Copyright is Not Inevitable, Divine, or Natural Right by Ken Sawdon   In September 2016 an important copyright lawsuit was settled in India that helps students and allows academia to continue to provide education for the majority of people.  In 2012, a few large textbook publishers had brought a photocopying service and Delhi University to court over the practice of creating unlicensed coursepacks and allowing students to photocopy portions of textbooks used in their classes.  The Delhi High Court dismissed the case and held that coursepacks and photocopies of chapters from textbooks are not infringing copyright, whether created by the university or a third-party contractor, and do not require a license or permission.  Beyond the immense benefits to students and academics, the ruling had some interesting wording that gained attention online.  Unlicensed custom coursepacks are not covered under fair use in the U.S., but they are in India.  The case was brought to the courts by Oxford University Press, Cambridge University Press, and Taylor & Francis against the Rameshwari Photocopying Service—a business that provides booklets based on course syllabi—and Delhi University.  It started in 2012 when the courts restrained the photocopier from creating copies of academic resources.  “But Delhi University supported the photocopiers, saying the use of reproduced copyrighted books by [students were] ‘reasonable educational needs’ and should not be treated as infringement.  Students also rallied behind the kiosk, saying most of the books were too expensive,” according to the Hindustan Times.  The university pointed to the existing copyright exceptions and the fact that the materials were clearly being used for educational purposes, not meant for commercial exploitation.  Read more at

December 1, 2016  The tally of law blogs in our directory has topped 4,000.  Sarah Mui and Lee Rawles present the 10th Annual Blawg 100 list from the American Bar Association.

The celebration of the new year on January 1st is a relatively new phenomenon.  The earliest recording of a new year celebration is believed to have been in Mesopotamia, c. 2000 B.C. and was celebrated around the time of the vernal equinox, in mid-March.  In 567 the Council of Tours abolished January 1 as the beginning of the year.  In 1582 the Gregorian calendar reform restored January 1 as new year's day.  Although most Catholic countries adopted the Gregorian calendar almost immediately, it was only gradually adopted among Protestant countries.  The British, for example, did not adopt the reformed calendar until 1752.  Until then, the British Empire—and their American colonies—still celebrated the new year in March.  Borgna Brunner

On December 31, 2016, a “leap second” will be added to the world’s clocks at 23 hours, 59 minutes and 59 seconds Coordinated Universal Time (UTC).  This corresponds to 6:59:59 pm Eastern Standard Time, when the extra second will be inserted at the U.S. Naval Observatory’s Master Clock Facility in Washington, DC.  Read press release at  Issue 1671  December 30, 2016  On this date in 1678, William Croft, English organist and composer, was born.  On this date in 1952, June Anderson, American soprano and actress, was born.  Thought for the Day  The past is a foreign country; they do things differently there. - opening line of the 1953 novel The Go-Between by L.P. Hartley (30 Dec 1895-1972)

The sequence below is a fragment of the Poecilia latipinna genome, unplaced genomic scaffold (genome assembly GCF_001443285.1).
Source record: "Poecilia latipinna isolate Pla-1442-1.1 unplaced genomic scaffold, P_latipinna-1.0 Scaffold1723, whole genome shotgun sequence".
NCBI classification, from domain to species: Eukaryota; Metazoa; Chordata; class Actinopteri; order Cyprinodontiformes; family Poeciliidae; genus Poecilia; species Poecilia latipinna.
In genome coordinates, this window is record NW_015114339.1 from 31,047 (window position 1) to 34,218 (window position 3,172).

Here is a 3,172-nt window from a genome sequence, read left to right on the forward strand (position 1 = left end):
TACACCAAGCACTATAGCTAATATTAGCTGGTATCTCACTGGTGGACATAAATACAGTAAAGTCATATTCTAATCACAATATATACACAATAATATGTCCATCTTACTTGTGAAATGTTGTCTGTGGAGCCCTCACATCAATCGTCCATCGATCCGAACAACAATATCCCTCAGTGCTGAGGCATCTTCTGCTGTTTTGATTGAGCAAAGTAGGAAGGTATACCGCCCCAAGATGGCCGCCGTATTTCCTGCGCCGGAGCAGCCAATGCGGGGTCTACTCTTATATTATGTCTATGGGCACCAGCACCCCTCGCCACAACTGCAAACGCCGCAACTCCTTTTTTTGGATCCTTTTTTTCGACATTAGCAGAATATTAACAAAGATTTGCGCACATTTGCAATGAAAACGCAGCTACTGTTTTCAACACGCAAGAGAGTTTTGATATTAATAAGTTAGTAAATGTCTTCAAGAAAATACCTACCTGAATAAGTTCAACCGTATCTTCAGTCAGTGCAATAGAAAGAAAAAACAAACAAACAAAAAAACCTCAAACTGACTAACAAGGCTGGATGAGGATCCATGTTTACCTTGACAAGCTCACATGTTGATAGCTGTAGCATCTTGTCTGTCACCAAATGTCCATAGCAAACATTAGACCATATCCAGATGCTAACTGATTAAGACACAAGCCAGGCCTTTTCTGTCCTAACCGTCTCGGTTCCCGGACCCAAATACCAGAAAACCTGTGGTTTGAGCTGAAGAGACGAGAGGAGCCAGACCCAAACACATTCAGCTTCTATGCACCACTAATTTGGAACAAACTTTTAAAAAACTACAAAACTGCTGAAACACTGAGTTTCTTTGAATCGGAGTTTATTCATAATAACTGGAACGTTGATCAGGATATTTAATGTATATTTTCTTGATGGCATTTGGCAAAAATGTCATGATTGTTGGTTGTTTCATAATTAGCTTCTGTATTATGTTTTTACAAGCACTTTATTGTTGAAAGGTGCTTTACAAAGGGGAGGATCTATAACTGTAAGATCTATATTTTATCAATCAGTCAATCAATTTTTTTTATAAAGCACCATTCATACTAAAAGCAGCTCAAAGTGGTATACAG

Wednesday, December 28, 2016

Hither and yon means:  Here and there; to this place and that place.  Origin:  'Hither and yon' is an old English expression meaning 'here and there' or 'to and fro'.  There have been several variants of 'thither' over the years - 'dider', 'thyder', 'thether' and now 'there'.  'Yon', which is of course a contraction of 'yonder', has a life all of its own.  Here's how those various words have been put together over time to mean 'here and there' or 'to and fro':  - 1412 - 'Here and yonder' - John Lydgate's translation of the History of Troy.  - 1413 - 'Hyder and thyder' - recorded in the mediaeval manuscript The Pylgremage of the Sowle.  - 1837 - 'Hithering and thithering' - Jane Carlyle, in a letter to her husband Thomas.  This may seem to be the first example of 'hither and thither' in print but it appears that it was there being used to mean 'going to and fro in a confused manner' i.e. 'dithering'.  Thomas Carlyle also used the expression later in his own writing, but it wasn't widely adopted with that meaning.  Read more and find additional examples at

HOW THE NATIVES PRONOUNCE NAMES:  Boise  BOY-see  *  Nevada  Nih-VA-duh (almost rhymes with Nebraska)  *   Oregon  ORE-ih-gun  *  Cairo (Illinois) KEH-ro  Cairo (Georgia) KAY-ro Cairo (Egypt) KAI-ro  *  Lima (Ohio) LYE-ma  Lima (Peru) LEE-ma

One of the most widely appreciated and imitated writers of light verse, Frediric Ogden Nash was born in Rye, New York, on August 19, 1902, to Edmund Strudwick and Mattie Nash.  He came from a distinguished family; the city of Nashville, Tennessee, was named in honor of one of his forbearers.  Nash attended Harvard College, but dropped out after only one year.  He worked briefly on Wall Street, and as a schoolteacher, before becoming a copywriter.  In 1925, he took a job in the marketing department with the publishing house Doubleday.  Nash’s first published poems began to appear in the New Yorker around 1930.  His first collection of poems, Hard Lines (Simon & Schuster), was published in 1931.  The book was a tremendous success; it went into seven printings in its first year alone, and Nash quit his job with Doubleday.  Nash worked briefly for the New Yorker in 1932, before deciding to devote himself full-time to his verse.  Nash considered himself a “worsifier.”  Among his best known lines are “Candy / Is dandy, / But liquor / Is quicker” and “If called by a panther / Don’t anther.”